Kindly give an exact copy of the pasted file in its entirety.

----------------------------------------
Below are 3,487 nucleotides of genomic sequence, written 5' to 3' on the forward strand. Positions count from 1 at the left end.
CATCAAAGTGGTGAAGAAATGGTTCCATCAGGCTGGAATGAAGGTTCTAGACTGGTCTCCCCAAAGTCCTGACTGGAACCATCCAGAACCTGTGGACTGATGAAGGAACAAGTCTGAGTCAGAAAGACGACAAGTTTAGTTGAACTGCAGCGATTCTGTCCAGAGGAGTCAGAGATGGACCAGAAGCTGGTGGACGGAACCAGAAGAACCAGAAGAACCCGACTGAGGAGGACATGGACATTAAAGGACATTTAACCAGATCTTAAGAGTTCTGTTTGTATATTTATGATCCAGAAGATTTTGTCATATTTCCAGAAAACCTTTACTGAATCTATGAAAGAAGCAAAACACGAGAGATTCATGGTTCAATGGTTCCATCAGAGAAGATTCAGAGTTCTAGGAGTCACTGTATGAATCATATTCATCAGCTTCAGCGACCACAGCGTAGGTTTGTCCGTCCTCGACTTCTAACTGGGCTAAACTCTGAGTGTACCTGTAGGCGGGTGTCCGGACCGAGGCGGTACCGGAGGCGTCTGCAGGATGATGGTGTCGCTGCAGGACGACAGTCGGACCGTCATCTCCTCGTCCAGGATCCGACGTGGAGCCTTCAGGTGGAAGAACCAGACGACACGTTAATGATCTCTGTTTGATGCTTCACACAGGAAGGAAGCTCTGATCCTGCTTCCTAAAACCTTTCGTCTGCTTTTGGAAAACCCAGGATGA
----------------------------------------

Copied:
Below are 3,487 nucleotides of genomic sequence, written 5' to 3' on the forward strand. Positions count from 1 at the left end.
CATCAAAGTGGTGAAGAAATGGTTCCATCAGGCTGGAATGAAGGTTCTAGACTGGTCTCCCCAAAGTCCTGACTGGAACCATCCAGAACCTGTGGACTGATGAAGGAACAAGTCTGAGTCAGAAAGACGACAAGTTTAGTTGAACTGCAGCGATTCTGTCCAGAGGAGTCAGAGATGGACCAGAAGCTGGTGGACGGAACCAGAAGAACCAGAAGAACCCGACTGAGGAGGACATGGACATTAAAGGACATTTAACCAGATCTTAAGAGTTCTGTTTGTATATTTATGATCCAGAAGATTTTGTCATATTTCCAGAAAACCTTTACTGAATCTATGAAAGAAGCAAAACACGAGAGATTCATGGTTCAATGGTTCCATCAGAGAAGATTCAGAGTTCTAGGAGTCACTGTATGAATCATATTCATCAGCTTCAGCGACCACAGCGTAGGTTTGTCCGTCCTCGACTTCTAACTGGGCTAAACTCTGAGTGTACCTGTAGGCGGGTGTCCGGACCGAGGCGGTACCGGAGGCGTCTGCAGGATGATGGTGTCGCTGCAGGACGACAGTCGGACCGTCATCTCCTCGTCCAGGATCCGACGTGGAGCCTTCAGGTGGAAGAACCAGACGACACGTTAATGATCTCTGTTTGATGCTTCACACAGGAAGGAAGCTCTGATCCTGCTTCCTAAAACCTTTCGTCTGCTTTTGGAAAACCCAGGATGA